We already know that Trump’s cabinet is full to the brim with the lobbyists he claimed to oppose, and we know that his tax policy will massively benefit those at the top. We also know that he will be running the presidency as a kleptocracy in which America’s highest office is used as a marketing tool for brand Trump. We also know that the trade agreements will return. They may be marginally better for America, perhaps, and by that I mean the corporate plutocrats that will continue to govern, but they will largely be the same. Even the TPPA acronym could still be retained, but this time it will be the Trump Pacific Partnership Agreement, and like everything else he owns it will be painted gold.

In effect this is an internecine struggle amongst the oligarchs. The truth of this was rather paradoxically presented to us by Steve Bannon—Lord of Post-Truth, founder of the “Alt-Right” media outlet Breitbart, and now Chief Strategist in the White House—when he described himself as “Thomas Cromwell in the house of the Tudors”. What Bannon sees as his job is the equivalent of helping a monarch wrest power and wealth from a pontiff. This is not about democracy and has absolutely nothing to do with popular grievances.

While I am worried about what will happen in the next four years, especially to women and non-white Americans, I am more concerned for what will happen in the second term and after that. Trump will fail. He may not fail catastrophically in the first four years, but he will fail to improve the lives of working Americans in any substantial sense. On the back of those failures—and as the true cause of all our problems, namely an unaccountable corporate-financial aristocracy and their political aides continue to syphon off more and more money from the common wealth—the successful diversionary tactics of racism and xenophobia will have to be ratcheted up to secure re-election. The next iteration will not have so far to go for the full flowering of fascism to succeed.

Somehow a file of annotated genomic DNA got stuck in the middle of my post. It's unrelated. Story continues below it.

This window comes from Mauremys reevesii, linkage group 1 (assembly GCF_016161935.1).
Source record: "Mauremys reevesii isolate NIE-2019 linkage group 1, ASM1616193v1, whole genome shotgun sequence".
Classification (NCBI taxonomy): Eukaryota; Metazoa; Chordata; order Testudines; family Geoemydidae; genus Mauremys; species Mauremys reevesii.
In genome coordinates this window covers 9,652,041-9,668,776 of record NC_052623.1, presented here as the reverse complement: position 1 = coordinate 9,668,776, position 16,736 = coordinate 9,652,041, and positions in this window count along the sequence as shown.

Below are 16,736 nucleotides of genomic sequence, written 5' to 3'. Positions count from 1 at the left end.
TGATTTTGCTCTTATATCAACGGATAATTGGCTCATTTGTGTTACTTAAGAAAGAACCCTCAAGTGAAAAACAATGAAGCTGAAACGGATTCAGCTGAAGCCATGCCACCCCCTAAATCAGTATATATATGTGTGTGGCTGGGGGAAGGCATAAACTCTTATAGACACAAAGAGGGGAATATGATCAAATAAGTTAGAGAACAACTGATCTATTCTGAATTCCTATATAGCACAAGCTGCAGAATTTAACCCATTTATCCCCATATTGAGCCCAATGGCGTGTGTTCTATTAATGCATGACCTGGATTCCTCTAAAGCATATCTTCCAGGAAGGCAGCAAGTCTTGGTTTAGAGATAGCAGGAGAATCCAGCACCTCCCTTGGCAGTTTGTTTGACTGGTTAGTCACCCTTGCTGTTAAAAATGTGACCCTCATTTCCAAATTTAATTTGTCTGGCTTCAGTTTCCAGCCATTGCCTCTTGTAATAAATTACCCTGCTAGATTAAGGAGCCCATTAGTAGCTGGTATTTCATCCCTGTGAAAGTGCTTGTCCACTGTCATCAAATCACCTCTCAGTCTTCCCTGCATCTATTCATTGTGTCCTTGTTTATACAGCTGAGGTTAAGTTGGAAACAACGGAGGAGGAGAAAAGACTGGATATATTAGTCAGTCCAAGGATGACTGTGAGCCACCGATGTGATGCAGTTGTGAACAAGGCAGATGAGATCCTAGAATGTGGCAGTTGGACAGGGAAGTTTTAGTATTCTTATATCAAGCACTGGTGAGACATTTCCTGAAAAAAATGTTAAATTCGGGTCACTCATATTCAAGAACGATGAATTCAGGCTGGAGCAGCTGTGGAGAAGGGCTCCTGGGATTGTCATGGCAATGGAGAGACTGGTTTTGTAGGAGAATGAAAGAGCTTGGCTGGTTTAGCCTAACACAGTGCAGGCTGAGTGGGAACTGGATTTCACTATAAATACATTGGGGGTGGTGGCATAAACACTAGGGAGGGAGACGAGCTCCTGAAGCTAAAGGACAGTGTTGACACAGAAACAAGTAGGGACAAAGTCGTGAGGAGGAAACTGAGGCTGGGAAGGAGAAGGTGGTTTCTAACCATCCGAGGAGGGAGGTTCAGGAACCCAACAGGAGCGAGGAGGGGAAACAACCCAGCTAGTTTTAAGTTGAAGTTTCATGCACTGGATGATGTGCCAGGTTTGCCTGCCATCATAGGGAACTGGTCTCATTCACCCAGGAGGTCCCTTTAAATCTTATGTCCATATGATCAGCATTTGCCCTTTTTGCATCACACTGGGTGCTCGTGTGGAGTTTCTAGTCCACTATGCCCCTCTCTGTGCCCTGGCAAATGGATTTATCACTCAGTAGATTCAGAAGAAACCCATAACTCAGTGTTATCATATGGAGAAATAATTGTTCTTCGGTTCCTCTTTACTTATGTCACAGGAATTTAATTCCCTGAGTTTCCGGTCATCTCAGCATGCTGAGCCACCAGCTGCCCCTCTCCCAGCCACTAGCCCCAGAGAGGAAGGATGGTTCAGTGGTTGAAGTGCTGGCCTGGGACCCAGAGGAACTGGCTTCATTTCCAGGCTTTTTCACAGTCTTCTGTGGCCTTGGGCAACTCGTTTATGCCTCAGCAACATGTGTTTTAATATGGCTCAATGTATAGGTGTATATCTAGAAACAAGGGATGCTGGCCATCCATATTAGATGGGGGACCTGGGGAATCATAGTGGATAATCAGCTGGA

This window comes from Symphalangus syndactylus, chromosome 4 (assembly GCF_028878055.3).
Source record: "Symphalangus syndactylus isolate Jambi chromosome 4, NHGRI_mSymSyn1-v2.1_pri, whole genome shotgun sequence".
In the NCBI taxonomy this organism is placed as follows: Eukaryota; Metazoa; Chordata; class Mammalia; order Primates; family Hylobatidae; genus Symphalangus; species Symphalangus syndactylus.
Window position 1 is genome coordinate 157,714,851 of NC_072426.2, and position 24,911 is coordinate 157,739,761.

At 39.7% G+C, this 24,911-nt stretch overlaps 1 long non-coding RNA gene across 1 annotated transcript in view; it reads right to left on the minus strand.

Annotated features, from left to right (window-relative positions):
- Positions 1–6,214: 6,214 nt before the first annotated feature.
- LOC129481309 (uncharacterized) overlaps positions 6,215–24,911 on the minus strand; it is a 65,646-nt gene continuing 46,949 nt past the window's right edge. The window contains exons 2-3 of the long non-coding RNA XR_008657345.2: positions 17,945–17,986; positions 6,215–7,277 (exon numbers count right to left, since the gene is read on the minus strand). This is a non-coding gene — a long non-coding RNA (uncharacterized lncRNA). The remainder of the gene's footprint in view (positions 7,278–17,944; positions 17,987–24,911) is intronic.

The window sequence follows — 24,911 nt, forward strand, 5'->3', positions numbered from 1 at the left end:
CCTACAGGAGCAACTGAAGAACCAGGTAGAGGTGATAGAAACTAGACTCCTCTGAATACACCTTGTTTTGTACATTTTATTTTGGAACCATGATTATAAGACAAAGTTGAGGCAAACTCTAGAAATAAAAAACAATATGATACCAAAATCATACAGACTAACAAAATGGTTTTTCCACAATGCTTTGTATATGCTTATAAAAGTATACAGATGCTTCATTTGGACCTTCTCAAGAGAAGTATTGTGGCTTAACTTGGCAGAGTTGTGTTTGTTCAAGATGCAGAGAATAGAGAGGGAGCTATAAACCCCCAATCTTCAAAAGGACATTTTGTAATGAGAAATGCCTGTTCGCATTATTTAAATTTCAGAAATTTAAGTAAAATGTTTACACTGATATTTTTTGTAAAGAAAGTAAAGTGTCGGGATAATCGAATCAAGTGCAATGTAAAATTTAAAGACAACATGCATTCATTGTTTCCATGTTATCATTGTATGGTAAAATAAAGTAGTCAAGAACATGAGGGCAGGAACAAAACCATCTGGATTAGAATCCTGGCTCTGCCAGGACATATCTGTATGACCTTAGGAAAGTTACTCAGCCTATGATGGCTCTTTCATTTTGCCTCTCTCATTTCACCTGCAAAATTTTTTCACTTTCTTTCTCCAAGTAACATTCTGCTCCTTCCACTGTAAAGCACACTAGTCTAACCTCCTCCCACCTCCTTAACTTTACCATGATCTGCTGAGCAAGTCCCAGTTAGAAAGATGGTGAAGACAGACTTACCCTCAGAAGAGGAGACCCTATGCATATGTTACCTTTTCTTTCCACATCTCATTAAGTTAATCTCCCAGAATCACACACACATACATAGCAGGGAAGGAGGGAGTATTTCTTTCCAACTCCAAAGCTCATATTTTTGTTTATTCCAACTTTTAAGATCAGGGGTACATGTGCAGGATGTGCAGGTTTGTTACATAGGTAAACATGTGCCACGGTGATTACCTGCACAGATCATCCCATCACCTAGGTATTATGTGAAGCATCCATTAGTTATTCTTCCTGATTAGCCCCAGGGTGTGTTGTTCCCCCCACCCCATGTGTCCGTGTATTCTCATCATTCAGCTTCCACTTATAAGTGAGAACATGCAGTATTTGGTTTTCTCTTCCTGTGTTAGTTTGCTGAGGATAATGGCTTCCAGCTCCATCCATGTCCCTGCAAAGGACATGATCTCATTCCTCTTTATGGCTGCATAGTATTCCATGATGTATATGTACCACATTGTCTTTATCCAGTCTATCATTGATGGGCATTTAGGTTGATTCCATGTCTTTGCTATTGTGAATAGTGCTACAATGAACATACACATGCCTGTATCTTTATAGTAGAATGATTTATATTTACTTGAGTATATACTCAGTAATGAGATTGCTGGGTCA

We are already seeing the normalizing of fascist and neo-Nazi beliefs by accepting the warm and cuddly, PC name of “Alt-Right”. We also seem relatively unconcerned by a White House full of white nationalist and weapons-grade lunatics. We are scared to call it out for what it is, because what it is is too frightening for us to contemplate. We all seem to be living inside Max Frisch’s play Biedermann und die Brandstifter (Bierdermann and the arsonists), in which the two lodgers that Biedrmann has staying in his house start taking barrels of oil upstairs. When Biedermann asks them what they are doing they say they are going to burn the house down. Biedermann laughs because he cannot entertain such a thing and thinks it is a joke, so they go ahead and burn his house down. So, this is the situation, if we do not articulate a radical alternative that will truly deal with the deep structural problems of the global economy our house will be burned down too.

Neal Curtis

Neal Curtis is an Associate Professor, Media Film and Television at the University of Auckland. He is the author of War and Social Theory: World, Value, Identity (2006), Against Autonomy: Lyotard, Action and Judgement (2001), Idiotism: Capitalism and the Privatisation of Life and editor of The Pictorial Turn (2010). His latest book, Sovereignty and Superheroes (2016), is published by Manchester University Press.

Leave a Reply

Comment

 

More Ideas

More In Politics

More In Features

More In Profiles

More In Arts & Culture